There are two potential causes of the difference between the elicited uncertainty and the empirical uncertainty. The first is that the elicitation methodology did not extract the mental model correctly, meaning that some aspect of the methodology was flawed. The evidence to support a flaw in mental model extraction based on feedback from the experts is, however, limited. The only methodological aspect mentioned by the experts was that of data availability, where in a typical interpretation methodology, they would have additional data such as detailed borehole logs, geologic maps, or 3D data. The counterargument to this was that the only additional information available to the interpreters taking part in Lark at al. (2014) and Randle et al. (2018) was a simplified geologic map. Therefore, the comparison of the elicited uncertainty to the empirically derived uncertainty is not biased by a lack of data available to experts in the elicitation experiments described here.
The alternative is that the mental model was extracted correctly but is not representative of the true uncertainty. In many sciences, experts often have their interpretations validated. For example, a doctor will often discover whether their diagnoses are correct; engineering experts will find out whether their designs work appropriately. In some cases within geoscience, this is also true. For example, a geotechnical surveyor will discover if their estimations of slope stability are flawed, and a resource geologist will discover if their estimations of ore grade are correct. However, in many cases, there ceases to be opportunity for validation, especially at the scale of an entire interpretation. Locally, interpretations may be validated, via tunnels and further surveys, etc.; but this feedback is not a part of a normal workflow and would be an exception to what typically occurs. Hence the expert’s mental model is often poorly calibrated and not refined through validation feedback. Addressing this in a reasonable manner is a challenge. One solution is to take an iterative approach to geologic modeling in which a portion of the data is initially withheld from the interpreting experts. The resulting model is then compared to the withheld data. This provides the expert with an indication of the uncertainty in their own interpretations. The expert would then correct their model using the additional data to ensure that all data available have been utilized. Such approaches would also result in indications as to how the uncertainty behaves through statistical analyses (e.g., Lark et al., 2014) and may also be used to give a prediction of the uncertainty within a final model. This approach does have the major drawback of essentially requiring the expert to carry out two interpretations, though this could be mitigated by automating some aspect of the initial interpretation or carrying out this process on a small portion of the model and then interpreting the rest of the model using that knowledge. There is also evidence of anchoring bias in geological interpretation (Rankey and Mitchell, 2003), and such a workflow could be influenced by anchoring of experts to the initial data provided, thus resulting in a likely underestimation of uncertainty.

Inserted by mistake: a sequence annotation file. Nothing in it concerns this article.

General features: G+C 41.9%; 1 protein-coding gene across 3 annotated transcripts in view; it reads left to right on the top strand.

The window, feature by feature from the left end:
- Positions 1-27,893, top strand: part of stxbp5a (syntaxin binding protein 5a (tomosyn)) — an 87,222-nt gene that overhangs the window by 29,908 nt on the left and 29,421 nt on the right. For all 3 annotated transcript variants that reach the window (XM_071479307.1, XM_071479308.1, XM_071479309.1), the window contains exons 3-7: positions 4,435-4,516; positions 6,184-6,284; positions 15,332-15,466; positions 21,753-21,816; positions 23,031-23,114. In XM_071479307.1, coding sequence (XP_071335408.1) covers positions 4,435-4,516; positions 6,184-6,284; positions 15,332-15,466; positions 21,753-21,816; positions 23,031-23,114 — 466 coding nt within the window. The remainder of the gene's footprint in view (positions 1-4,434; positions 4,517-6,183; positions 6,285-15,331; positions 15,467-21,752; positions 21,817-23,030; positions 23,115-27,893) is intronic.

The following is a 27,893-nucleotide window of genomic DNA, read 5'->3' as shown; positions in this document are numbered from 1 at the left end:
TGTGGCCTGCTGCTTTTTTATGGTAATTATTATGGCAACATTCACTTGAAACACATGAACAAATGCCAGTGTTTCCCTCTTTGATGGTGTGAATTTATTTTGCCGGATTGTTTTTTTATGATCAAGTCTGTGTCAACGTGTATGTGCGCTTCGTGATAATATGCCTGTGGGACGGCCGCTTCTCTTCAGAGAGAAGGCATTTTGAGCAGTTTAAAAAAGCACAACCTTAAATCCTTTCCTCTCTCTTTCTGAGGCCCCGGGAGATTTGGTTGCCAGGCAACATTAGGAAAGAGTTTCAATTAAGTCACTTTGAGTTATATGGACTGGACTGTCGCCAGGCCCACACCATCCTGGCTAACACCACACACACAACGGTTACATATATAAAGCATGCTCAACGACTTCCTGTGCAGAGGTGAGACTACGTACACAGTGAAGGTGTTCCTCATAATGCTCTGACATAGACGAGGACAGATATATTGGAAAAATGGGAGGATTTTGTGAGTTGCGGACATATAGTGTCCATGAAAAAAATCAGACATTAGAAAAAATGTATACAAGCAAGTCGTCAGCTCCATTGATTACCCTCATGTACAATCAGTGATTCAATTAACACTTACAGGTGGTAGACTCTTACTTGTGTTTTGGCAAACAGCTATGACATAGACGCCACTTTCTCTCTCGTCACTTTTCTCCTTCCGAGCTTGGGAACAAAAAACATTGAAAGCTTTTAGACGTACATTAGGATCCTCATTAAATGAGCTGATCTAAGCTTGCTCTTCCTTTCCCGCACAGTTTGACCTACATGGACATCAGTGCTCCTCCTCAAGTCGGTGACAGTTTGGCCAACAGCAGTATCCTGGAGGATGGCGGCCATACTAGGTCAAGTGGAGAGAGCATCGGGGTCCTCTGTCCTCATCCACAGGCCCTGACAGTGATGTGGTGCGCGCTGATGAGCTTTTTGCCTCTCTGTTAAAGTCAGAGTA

Elicitations as a Qualitative Tool
Aside from testing how appropriate elicitations are for uncertainty quantification, our results also give insight into how elicitations can be used as a qualitative tool to improve interpretations. In post-elicitation discussions, the experts mentioned that they appreciated the opportunity to discuss the geology with their peers, and that they felt that their understanding of the geology had improved as a result. This suggests that discussion of models and assumptions with peers is a valuable component in better understanding the potential uncertainties in models. This conclusion supports the findings of Polson and Curtis (2010), who highlight changes in the understanding of the presence of reservoirs, seals, and faults through the elicitation discussion process. The challenge is how to best use qualitative information from discussions to inform uncertainty. Here we have shown that expert elicitations were not useful for the prediction of uncertainty in the situations tested, but such discussion may reduce uncertainty in future interpretations. How information from discussions is used to inform uncertainty requires testing. With studies such as that of Polson and Curtis (2010) highlighting potential evidence of herding around a single expert, care is needed to understand the dynamics of group discussion and decision-making based on group consensus. An experiment involving the interpretation of a cross section carried out before and after a discussion could be validated against real data (i.e., Lark et al., 2014; Randle et al., 2018). This would allow the quantification of any change in certainty resulting from the discussion.
We have shown through our experiments that expert elicitations do not result in accurate predictions of interpretation error; hence, they are not a suitable alternative to empirical approaches. However, they serve a purpose in that they offer opportunities for discussion that are typically not available in a standard modeling workflow. Our observations suggest that better geologic models and an understanding of the concepts and uncertainties that underpin them would result from the use of expert elicitations.
We would like to thank all those who took part in our elicitations, as well as all those who helped in their facilitation. This work was undertaken while C.H. Randle held a joint University of Aberdeen, College of Physical Science Ph.D. Award and British Geological Survey University Funding Initiative (BUFI) Ph.D. Studentship at Aberdeen University, through Natural Environment Research Council (NERC). The contributions by C.H. Randle, R.M. Lark, and A.A. Monaghan are published with the permission of the Executive Director of BGS (NERC). The authors would like to thank Hazel Gibson and an anonymous reviewer for their comments on the manuscript and confirm that all views expressed are the opinions of the authors.